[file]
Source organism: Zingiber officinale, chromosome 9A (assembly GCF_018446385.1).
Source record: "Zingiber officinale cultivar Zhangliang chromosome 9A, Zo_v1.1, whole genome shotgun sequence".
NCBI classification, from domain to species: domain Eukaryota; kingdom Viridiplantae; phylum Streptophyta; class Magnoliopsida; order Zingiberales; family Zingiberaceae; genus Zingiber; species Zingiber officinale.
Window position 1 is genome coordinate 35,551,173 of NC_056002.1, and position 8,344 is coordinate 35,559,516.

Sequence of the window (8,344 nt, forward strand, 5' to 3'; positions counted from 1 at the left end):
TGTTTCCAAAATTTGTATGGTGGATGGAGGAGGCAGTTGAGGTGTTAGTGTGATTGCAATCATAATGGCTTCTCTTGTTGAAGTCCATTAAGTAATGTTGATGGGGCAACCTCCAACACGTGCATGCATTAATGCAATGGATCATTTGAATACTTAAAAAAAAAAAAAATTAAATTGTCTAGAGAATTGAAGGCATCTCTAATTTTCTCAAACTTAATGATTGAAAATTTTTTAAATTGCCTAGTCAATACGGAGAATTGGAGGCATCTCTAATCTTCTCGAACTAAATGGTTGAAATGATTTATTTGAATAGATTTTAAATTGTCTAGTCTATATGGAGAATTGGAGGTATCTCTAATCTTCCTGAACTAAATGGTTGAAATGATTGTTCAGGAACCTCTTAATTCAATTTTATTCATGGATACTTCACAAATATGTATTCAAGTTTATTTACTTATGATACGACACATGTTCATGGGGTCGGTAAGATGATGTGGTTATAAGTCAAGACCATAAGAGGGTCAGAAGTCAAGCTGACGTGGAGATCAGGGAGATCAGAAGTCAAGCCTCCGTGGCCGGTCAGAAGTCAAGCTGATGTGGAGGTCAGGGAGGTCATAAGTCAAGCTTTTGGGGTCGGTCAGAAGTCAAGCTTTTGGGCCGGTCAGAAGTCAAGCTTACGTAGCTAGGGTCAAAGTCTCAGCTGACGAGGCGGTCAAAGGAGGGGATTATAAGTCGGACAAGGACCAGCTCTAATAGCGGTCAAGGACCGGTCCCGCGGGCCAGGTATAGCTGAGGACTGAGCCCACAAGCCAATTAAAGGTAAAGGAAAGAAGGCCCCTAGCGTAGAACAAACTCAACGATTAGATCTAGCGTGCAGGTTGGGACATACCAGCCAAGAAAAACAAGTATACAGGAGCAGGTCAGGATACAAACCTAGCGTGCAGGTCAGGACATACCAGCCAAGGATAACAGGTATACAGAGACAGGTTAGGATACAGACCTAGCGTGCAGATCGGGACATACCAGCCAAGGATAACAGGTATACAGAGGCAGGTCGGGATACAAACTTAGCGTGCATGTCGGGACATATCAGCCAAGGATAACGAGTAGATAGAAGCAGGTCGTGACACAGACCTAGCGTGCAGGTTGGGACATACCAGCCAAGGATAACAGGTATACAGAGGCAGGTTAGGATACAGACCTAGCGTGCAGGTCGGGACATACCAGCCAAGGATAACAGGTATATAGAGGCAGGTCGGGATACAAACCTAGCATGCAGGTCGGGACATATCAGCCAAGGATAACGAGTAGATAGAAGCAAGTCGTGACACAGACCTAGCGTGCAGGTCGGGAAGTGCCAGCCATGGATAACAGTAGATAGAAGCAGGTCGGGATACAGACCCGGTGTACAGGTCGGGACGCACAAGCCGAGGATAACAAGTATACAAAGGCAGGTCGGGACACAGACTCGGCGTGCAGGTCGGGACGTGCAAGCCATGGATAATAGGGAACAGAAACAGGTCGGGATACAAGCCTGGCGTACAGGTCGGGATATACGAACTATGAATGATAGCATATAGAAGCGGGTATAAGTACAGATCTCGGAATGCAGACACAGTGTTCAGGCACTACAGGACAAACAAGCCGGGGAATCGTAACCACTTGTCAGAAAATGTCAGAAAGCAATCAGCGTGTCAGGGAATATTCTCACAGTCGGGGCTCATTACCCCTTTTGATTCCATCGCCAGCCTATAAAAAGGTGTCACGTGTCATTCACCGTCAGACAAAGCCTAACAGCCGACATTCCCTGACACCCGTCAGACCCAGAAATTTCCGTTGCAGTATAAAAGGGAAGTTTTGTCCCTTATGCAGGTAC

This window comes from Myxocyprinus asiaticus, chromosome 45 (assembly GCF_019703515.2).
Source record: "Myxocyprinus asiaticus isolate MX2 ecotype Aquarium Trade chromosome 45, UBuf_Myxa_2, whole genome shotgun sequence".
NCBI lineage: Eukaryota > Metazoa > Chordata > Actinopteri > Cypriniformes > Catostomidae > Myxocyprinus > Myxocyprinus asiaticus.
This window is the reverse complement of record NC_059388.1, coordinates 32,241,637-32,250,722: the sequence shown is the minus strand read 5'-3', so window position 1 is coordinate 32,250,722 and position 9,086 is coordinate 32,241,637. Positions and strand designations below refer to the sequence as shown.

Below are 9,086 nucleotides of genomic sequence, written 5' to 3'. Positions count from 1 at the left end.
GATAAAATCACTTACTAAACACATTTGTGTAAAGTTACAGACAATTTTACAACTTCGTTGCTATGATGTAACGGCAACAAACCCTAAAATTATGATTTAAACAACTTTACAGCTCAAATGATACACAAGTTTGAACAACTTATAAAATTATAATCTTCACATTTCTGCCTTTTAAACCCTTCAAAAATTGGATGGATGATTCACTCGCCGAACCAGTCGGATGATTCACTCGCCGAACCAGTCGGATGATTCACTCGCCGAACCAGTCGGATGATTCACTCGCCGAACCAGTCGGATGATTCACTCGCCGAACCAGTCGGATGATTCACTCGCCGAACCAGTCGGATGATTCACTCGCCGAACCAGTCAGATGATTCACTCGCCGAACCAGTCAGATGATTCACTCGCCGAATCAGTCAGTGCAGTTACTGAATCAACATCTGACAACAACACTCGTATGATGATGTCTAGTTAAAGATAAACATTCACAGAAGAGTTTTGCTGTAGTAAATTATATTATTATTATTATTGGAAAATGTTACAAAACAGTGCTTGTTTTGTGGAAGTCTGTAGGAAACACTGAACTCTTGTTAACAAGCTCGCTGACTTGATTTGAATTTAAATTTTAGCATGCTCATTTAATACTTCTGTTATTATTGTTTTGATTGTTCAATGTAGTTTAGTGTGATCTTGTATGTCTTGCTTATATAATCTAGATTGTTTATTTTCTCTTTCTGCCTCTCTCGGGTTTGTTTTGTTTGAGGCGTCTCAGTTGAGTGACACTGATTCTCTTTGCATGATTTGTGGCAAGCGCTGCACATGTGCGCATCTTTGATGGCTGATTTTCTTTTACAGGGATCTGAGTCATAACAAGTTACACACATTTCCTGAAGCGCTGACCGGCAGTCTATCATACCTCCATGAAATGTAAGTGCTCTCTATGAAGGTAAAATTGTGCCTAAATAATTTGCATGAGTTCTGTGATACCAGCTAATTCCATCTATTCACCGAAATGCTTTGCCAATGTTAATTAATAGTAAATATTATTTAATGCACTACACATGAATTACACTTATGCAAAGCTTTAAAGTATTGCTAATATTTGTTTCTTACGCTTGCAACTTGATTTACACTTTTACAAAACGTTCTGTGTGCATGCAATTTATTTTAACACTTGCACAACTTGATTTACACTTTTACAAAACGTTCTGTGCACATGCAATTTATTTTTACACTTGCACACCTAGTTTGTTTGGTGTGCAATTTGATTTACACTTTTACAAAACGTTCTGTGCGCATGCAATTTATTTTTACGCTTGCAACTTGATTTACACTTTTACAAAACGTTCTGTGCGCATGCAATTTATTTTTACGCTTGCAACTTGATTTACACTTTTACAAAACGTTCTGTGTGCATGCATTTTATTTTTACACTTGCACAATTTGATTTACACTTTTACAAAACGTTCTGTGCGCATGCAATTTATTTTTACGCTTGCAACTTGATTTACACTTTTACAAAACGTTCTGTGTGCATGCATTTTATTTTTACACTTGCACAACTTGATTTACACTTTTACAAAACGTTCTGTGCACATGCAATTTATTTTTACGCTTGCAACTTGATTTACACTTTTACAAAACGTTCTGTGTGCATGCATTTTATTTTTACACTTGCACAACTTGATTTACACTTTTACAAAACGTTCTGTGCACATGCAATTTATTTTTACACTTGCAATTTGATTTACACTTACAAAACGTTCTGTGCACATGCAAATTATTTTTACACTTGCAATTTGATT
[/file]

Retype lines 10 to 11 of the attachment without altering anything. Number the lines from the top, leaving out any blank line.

This window is the reverse complement of record NC_059388.1, coordinates 32,241,637-32,250,722: the sequence shown is the minus strand read 5'-3', so window position 1 is coordinate 32,250,722 and position 9,086 is coordinate 32,241,637. Positions and strand designations below refer to the sequence as shown.

Below are 9,086 nucleotides of genomic sequence, written 5' to 3'. Positions count from 1 at the left end.